British bank HSBC Holdings reportedly used its private Swiss branch to conceal the identities of account holders and help depositors hide billions of dollars in assets.
An investigation by the International Consortium of Investigative Journalists revealed secret documents showing how HSBC employees would reassure clients they would not disclose the details of their accounts to the governments of their home countries.
Reuters claims the client list includes soccer and tennis professionals, musicians and actors. Morocco's King Mohammed, politicians, executives, dictators and arms dealers were also mentioned.
The consortium's report was based on documents stolen by a former HSBC employee in 2007. HSBC has responded to recent reports of fraud, admitting to its banking failures.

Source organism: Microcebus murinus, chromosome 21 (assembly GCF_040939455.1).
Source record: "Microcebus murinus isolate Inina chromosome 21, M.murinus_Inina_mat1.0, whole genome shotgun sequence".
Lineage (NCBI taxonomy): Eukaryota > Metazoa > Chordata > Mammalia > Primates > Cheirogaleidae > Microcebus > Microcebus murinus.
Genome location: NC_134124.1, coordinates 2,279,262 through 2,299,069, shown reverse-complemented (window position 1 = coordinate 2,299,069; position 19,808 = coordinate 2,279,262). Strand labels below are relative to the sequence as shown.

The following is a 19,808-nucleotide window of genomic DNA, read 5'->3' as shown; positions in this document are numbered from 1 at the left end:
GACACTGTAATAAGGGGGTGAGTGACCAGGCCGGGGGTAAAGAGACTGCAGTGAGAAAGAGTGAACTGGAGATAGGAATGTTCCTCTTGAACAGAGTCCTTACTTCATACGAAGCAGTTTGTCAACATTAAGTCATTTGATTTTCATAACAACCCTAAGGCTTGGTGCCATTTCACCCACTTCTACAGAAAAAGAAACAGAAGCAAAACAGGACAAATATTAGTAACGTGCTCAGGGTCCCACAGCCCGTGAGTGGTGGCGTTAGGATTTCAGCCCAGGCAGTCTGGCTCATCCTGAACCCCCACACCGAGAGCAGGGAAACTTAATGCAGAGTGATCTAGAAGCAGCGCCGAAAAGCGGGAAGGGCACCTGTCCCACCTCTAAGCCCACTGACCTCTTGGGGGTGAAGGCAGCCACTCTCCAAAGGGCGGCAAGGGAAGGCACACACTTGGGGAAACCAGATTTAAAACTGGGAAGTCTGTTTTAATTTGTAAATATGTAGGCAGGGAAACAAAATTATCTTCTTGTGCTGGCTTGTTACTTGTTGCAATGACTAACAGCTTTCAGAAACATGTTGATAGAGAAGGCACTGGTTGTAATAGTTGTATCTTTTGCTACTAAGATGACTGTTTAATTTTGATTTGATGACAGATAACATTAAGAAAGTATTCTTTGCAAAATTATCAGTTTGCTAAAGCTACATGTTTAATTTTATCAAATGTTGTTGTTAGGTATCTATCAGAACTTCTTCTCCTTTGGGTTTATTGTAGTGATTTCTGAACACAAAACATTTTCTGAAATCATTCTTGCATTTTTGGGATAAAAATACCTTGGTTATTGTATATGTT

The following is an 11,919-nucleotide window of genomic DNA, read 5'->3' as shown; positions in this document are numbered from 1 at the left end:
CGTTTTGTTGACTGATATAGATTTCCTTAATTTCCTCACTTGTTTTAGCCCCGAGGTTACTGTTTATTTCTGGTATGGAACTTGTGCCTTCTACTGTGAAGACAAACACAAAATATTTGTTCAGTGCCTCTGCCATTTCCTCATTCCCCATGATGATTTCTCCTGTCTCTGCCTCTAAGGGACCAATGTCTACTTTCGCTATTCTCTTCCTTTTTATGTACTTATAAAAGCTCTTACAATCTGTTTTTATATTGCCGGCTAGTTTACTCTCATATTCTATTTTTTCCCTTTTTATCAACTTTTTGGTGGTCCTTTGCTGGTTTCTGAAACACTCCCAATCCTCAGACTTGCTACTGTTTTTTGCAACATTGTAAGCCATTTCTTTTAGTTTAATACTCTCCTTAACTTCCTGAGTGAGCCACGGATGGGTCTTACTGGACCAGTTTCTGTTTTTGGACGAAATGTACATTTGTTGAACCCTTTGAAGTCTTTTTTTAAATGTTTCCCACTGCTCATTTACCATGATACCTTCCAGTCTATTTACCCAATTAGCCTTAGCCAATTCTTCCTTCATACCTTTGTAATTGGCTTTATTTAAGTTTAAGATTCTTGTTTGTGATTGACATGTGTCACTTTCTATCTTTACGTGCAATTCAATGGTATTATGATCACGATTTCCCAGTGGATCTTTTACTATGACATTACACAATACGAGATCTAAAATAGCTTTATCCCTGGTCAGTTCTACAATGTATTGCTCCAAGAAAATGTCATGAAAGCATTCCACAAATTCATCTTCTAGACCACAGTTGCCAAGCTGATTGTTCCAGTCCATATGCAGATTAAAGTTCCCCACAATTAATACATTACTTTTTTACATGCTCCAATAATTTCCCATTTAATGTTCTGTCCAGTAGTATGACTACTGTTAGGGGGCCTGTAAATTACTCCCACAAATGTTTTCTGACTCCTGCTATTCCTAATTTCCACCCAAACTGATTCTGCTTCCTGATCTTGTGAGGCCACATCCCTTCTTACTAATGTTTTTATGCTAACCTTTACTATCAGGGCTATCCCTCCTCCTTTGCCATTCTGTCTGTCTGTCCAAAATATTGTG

“We have taken significant steps over the past several years to implement reforms and exit clients who did not meet strict new HSBC standards, including those where we had concerns in relation to tax compliance,” HSBC said in a statement. “We have also refocused our Swiss private bank on clients from strategic markets of the group, such as owners and principals of the group's commercial banking clients. As a result of this repositioning, HSBC's Swiss private bank has reduced its client base by almost 70 percent since 2007.”
The New York Times reported that tax authorities in Britain, France and Spain have recovered more than 500 million euros in taxes from individuals.
The investigation recorded more than 100,000 clients from more than 200 countries. More than $100 billion in account holdings included $13.4 billion from customers in the U.S.
As of 2 p.m. EST on Feb, 9, HSBC's stock price had fallen more than 1.5 percent.